Tens of thousands of Anchorage students will return to school on Monday and, for the second year in a row, their teachers will return to classrooms without an agreed-upon contract.
The Anchorage School District and Anchorage Education Association teachers union held contract negotiations throughout the summer but have so far failed to come to an agreement. They're at odds over a list of issues, including salaries, health benefits, the implementation of new programs, compensation for changing workloads and more.
The union wants the community to know teachers still don't have a contract, so it organized a "walk-in" for the first day of school to spread the message, said Tom Klaameyer, union president. Teachers will meet outside their schools Monday morning before students arrive. They'll hold signs with messages including, "No contract still working." Then they'll walk into school together, according to Klaameyer.
"We're making a statement that we're definitely here for our students but we're here without a contract," he said.
For now, teachers will continue to operate under their most recent contract — a one-year deal that expired June 30. Negotiations for that contract dragged into last school year as teachers packed School Board meetings to air frustrations.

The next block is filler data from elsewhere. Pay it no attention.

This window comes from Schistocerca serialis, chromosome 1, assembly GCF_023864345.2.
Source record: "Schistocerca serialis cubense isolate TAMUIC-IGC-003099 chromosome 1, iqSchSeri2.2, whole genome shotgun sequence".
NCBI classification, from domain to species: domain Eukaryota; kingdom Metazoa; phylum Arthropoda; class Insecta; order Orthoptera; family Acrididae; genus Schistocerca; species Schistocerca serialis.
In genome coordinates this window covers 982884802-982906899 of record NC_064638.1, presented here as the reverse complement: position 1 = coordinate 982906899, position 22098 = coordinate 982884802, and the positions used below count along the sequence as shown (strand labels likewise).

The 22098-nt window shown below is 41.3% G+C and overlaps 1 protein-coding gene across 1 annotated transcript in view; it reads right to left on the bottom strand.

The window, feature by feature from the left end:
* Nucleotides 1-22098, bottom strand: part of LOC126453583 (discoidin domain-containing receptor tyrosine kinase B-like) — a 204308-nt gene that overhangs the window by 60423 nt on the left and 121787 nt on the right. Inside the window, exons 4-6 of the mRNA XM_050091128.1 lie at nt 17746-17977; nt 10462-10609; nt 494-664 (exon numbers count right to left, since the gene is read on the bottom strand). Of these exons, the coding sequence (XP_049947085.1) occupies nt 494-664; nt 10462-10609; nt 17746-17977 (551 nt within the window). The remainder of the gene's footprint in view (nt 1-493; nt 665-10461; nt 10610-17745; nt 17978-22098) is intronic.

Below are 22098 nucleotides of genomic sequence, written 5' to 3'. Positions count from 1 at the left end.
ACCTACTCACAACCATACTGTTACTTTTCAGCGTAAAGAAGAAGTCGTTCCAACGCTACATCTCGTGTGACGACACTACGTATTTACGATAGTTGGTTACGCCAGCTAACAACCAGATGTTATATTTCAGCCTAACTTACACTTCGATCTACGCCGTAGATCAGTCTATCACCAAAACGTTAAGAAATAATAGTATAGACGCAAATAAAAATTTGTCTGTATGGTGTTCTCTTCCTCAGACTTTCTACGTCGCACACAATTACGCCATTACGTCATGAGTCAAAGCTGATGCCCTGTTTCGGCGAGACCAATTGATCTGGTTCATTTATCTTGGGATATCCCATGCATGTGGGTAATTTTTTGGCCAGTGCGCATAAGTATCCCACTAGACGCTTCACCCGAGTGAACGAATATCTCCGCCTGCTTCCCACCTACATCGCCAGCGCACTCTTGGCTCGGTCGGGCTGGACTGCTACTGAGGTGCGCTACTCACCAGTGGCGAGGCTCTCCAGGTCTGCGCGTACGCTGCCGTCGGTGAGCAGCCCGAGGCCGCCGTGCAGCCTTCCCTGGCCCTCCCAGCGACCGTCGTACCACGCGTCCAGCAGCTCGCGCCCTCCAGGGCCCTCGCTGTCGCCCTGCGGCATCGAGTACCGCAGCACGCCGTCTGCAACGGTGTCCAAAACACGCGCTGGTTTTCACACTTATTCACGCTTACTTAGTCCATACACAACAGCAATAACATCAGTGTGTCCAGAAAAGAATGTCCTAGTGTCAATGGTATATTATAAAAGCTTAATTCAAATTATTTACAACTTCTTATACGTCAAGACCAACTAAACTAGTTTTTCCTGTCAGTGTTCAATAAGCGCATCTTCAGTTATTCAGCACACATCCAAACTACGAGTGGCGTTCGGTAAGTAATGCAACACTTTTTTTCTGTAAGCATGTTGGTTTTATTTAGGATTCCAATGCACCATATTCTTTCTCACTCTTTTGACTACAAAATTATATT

Todd Hess, the district's chief human resource officer, said he felt confident the union and district would come to an agreement on a contract. He added, though, that when it comes to salaries, the union has asked for raises that the district can't afford.
"There's some give-and-take that needs to occur so we can reach a resolution," he said.
He added: "We've got a tremendous amount of great educators out there working hard for the children of this community, so I'm very positive that we'll be able to reach a resolution."
The district and union are continuing contract negotiations.